Saturday, October 09, 2010

Aaron D. Wolf on our Exceptionalism

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America is special. America has a mission. America is a beacon of liberty. America, God shed His grace on thee.

We call it American exceptionalism—the belief that, from among the countries of the world, the United States of America has been uniquely called by God to be X. In this equation, X equals whatever you think America stands for.

The Shining City on a Hill, the New Jerusalem, Manifest Destiny, the Sacred Union, the Great Society, the protector of God’s chosen people—X has many incarnations, some of them draped with Geneva gowns or encased in sidewinder missiles.

Harsh realities have pulled Christians back from the brink of this idolatry—half a million dead here, a generation lost to a sexual or unitarian revolution there—causing believers to remember that Stone that smashed the idol of Nebuchadnezzar’s dream, or that line from Kipling about being one with Nineveh and Tyre. Maybe we’re not so special after all. Or just as special as, say, those Iraqi Christians recently liberated from their homes and churches.


Aaron D. Wolf takes on American Exceptionalism and one of its offspring--Mormonism--in "Mormon Apocalypse," found here. This is the first of a proposed 3-part series. So far, so good. It looks to be interesting.

If there is one thing I have learned from my various travels, it is this: we ain't so great. And it is this idea that is met with awkward silences and disbelieving looks in my back-home conversations.

18 comments:

あじ said...

American exceptionalism is a delusion that was chronicled by DeTocqueville nigh on 200 years ago. And you're right: it's almost impossible to convince fellow Americans that their country isn't as fantabulous as they think. How many Christians really believe that they need to "escape from the corruption that is in [America] because of lust [greed, passions]?"

Anyway, I just wanted to say I appreciate this post.

Anonymous said...

Of course we are not to strive for greatness. We are to strive for goodness, and if blessed, for holiness. Greatness is for the Caesars and Napoleons of this world. Not for Christians.

Milton Burton said...

Of course we are not to strive for greatness. We are to strive for goodness, and if blessed, for holiness. Greatness is for the Caesars and Napoleons of this world. Not for Christians.

Ranger said...

Perhaps more credence would be lent to the concept if all of the non-exceptional aspects of American history were not glossed over and excused.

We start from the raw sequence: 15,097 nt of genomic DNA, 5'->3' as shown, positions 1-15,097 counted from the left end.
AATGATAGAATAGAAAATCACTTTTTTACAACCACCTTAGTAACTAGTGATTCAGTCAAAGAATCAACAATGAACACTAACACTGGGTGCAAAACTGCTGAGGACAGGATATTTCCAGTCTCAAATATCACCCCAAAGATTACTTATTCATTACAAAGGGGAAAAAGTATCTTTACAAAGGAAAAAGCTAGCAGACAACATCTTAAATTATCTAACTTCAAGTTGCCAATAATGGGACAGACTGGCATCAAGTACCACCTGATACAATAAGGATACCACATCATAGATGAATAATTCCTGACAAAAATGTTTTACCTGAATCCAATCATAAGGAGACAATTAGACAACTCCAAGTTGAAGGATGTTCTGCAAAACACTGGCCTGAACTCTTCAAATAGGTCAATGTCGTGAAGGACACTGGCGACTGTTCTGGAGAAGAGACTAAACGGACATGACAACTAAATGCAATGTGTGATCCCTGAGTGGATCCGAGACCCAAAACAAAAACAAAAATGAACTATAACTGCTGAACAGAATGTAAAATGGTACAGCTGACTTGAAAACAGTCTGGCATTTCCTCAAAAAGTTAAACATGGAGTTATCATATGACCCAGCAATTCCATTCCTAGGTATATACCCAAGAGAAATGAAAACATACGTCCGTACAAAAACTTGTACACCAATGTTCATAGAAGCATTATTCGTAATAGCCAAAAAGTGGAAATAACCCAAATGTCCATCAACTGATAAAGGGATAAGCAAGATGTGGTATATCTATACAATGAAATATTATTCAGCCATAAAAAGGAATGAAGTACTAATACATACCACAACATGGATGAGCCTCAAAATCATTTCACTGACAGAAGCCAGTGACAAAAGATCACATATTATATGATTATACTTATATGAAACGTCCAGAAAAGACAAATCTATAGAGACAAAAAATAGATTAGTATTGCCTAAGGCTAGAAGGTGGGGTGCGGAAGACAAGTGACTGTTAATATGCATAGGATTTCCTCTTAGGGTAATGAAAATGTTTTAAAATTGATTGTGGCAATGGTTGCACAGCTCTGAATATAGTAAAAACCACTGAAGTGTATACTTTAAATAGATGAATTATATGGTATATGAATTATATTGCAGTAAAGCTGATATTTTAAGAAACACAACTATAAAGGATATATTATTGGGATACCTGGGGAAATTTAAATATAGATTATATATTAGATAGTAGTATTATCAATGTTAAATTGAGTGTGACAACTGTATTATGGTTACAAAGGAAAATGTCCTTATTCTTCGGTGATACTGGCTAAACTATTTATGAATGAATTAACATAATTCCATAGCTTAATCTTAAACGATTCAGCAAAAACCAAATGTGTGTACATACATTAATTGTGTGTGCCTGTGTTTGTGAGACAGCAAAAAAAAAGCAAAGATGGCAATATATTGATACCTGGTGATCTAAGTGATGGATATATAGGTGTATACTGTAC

Milton T. Burton said...

Good point, Ranger.

James the Thickheaded said...

FWIW, just about every other large country seems to have some sort of Jingoist drive to it as well. So I'm less disturbed by the view than I should be and simply cautioned that we're not alone in being misguided. And I positively love the New American Exceptionalism as "we're the only ones who see through our so-called goodness to understand we're really bad to the bone". But we do have a good riff or two for that.

But another thought is that what does set us apart - if only on a momentary basis and surely not certain to be overwhelmed by more base instincts - is the fact that we have a history, but without ALL the baggage. Yes, we have baggage, but we don't have a long list of "hates" because of something someone did to us or something we imagined, or something we did to ourselves and blamed on somebody that happened 1,000 years ago. That ignorance of history... lets us believe things about ourselves that may not be true, but sometimes turn out well in spite of ourselves. Some histories can weigh on folks. And no I don't mean to celebrate ignorance but only puzzle through the equally misguided view that intelligence conveys wisdom: the search for a philosopher President continues to hit the "FAIL" button almost as fast as the drinking buddy president.

The problem with all of this is that we also used to have more of an ethic of leaving the rest of the world alone. I remember history teachers banging on us as kids over our willfull history of Isolationism as somehow "immoral" and the cause of World War Two. I wonder if they're all that fired up for our Interventionism after 50 or 60 years of showing the world why in truth we knew what we were doing when we left folks alone. Maybe folks can screw things up just fine without us and we just make messes different? Hmmmm.

あじ said...

James,

You are, of course, correct about other large countries. American exceptionalism naturally has (probably very deep) Anglo-Saxon roots, which should be no surprise (e.g. Puritanism). Powerful nations tend to see themselves in idealistic hues. The danger, as I see it, lies in Christians buying into that idealism. My concerns are as much theological as ethical or political.

But I don't think America has ever been consistently isolationist: the Anti-Federalists may have left that impulse with us, but it has never been rigorously held to. Domestic expansionism (sea to shining sea) came first to be sure, and was bad enough in its own right. But who exactly were Commodores Perry and Dewey working for several decades before WWII? We may be 8 centuries shy of some "real baggage," but I fear we're pacing ourselves a little too well. Economic and military expansion tend to go together.

John said...